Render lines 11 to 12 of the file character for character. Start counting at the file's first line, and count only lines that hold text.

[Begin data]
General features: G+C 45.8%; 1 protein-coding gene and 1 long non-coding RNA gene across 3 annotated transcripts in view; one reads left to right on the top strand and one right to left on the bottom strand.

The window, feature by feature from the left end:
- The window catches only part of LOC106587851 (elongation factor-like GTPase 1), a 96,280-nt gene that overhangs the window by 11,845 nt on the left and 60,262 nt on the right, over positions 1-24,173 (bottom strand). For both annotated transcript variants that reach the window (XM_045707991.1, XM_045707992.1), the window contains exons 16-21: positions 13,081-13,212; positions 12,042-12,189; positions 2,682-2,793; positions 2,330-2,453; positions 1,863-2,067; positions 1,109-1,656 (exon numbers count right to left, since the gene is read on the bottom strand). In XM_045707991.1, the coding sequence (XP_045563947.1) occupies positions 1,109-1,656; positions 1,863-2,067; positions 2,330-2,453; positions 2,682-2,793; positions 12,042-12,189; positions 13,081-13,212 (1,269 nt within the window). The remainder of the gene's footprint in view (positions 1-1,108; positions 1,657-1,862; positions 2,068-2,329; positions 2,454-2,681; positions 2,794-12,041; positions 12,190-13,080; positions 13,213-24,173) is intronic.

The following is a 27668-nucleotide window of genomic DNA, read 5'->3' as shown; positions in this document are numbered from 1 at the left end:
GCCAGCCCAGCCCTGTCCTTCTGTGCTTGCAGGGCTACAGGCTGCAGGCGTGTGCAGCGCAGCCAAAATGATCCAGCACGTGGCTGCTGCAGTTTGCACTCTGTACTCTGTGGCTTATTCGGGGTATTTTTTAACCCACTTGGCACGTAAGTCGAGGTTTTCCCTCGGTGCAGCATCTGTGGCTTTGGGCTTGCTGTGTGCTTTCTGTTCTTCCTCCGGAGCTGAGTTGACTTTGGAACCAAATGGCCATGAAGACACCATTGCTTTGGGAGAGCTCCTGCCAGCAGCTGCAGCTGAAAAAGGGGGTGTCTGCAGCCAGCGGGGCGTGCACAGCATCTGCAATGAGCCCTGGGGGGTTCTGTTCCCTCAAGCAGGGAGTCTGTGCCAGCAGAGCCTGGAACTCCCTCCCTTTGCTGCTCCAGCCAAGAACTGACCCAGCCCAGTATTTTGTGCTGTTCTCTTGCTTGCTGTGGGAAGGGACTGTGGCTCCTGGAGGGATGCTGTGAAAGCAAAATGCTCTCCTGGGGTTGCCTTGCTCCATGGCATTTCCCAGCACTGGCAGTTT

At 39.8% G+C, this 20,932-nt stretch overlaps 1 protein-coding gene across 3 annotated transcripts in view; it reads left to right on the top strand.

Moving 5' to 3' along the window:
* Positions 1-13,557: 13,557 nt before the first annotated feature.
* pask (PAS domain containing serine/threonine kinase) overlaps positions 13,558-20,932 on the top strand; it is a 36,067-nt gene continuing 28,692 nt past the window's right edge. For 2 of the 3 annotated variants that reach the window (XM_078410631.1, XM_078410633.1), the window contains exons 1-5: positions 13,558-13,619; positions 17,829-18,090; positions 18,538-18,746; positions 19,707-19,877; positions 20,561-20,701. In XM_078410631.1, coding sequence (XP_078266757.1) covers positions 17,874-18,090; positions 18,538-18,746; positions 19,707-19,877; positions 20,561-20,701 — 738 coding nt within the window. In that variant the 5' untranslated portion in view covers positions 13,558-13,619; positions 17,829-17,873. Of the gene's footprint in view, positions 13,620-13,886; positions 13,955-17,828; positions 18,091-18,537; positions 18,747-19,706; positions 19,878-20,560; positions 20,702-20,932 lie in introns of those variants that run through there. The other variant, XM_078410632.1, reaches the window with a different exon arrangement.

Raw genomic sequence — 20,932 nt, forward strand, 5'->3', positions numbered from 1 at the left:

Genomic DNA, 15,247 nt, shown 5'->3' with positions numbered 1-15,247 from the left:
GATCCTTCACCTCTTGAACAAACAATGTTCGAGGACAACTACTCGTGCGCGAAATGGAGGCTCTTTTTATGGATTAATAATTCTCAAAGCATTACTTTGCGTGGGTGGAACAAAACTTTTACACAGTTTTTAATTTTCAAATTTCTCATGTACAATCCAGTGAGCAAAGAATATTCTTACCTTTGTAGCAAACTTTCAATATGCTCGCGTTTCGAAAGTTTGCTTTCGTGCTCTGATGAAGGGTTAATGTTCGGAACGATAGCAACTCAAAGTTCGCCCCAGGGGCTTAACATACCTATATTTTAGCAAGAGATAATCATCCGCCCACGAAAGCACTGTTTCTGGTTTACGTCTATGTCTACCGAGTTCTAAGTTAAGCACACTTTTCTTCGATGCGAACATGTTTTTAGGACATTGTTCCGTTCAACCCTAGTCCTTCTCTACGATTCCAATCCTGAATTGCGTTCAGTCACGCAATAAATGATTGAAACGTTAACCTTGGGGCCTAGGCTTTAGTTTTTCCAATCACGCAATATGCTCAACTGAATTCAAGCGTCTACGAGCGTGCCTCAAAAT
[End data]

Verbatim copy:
Genomic DNA, 15,247 nt, shown 5'->3' with positions numbered 1-15,247 from the left:
GATCCTTCACCTCTTGAACAAACAATGTTCGAGGACAACTACTCGTGCGCGAAATGGAGGCTCTTTTTATGGATTAATAATTCTCAAAGCATTACTTTGCGTGGGTGGAACAAAACTTTTACACAGTTTTTAATTTTCAAATTTCTCATGTACAATCCAGTGAGCAAAGAATATTCTTACCTTTGTAGCAAACTTTCAATATGCTCGCGTTTCGAAAGTTTGCTTTCGTGCTCTGATGAAGGGTTAATGTTCGGAACGATAGCAACTCAAAGTTCGCCCCAGGGGCTTAACATACCTATATTTTAGCAAGAGATAATCATCCGCCCACGAAAGCACTGTTTCTGGTTTACGTCTATGTCTACCGAGTTCTAAGTTAAGCACACTTTTCTTCGATGCGAACATGTTTTTAGGACATTGTTCCGTTCAACCCTAGTCCTTCTCTACGATTCCAATCCTGAATTGCGTTCAGTCACGCAATAAATGATTGAAACGTTAACCTTGGGGCCTAGGCTTTAGTTTTTCCAATCACGCAATATGCTCAACTGAATTCAAGCGTCTACGAGCGTGCCTCAAAAT